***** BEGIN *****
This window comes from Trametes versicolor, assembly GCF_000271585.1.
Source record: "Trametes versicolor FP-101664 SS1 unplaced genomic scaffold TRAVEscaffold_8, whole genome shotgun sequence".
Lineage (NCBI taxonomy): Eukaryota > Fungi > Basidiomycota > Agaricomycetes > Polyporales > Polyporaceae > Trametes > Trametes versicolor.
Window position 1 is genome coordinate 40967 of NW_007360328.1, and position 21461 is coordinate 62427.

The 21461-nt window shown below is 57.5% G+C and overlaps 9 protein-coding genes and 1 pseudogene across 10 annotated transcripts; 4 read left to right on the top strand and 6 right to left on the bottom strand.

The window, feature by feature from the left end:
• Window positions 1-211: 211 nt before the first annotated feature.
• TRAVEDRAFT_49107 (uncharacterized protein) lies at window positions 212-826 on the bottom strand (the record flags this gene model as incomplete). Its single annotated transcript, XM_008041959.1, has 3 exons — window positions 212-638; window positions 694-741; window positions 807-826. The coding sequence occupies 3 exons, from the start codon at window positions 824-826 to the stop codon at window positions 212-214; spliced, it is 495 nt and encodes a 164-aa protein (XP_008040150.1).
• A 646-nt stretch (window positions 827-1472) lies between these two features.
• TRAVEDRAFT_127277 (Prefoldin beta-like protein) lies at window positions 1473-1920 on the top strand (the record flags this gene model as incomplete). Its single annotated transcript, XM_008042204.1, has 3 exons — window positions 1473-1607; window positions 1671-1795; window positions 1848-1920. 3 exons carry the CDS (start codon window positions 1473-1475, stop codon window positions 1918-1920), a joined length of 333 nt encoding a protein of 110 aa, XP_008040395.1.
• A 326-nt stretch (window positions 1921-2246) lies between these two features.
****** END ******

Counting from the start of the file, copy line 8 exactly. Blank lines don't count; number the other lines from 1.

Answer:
• TRAVEDRAFT_49107 (uncharacterized protein) lies at window positions 212-826 on the bottom strand (the record flags this gene model as incomplete). Its single annotated transcript, XM_008041959.1, has 3 exons — window positions 212-638; window positions 694-741; window positions 807-826. The coding sequence occupies 3 exons, from the start codon at window positions 824-826 to the stop codon at window positions 212-214; spliced, it is 495 nt and encodes a 164-aa protein (XP_008040150.1).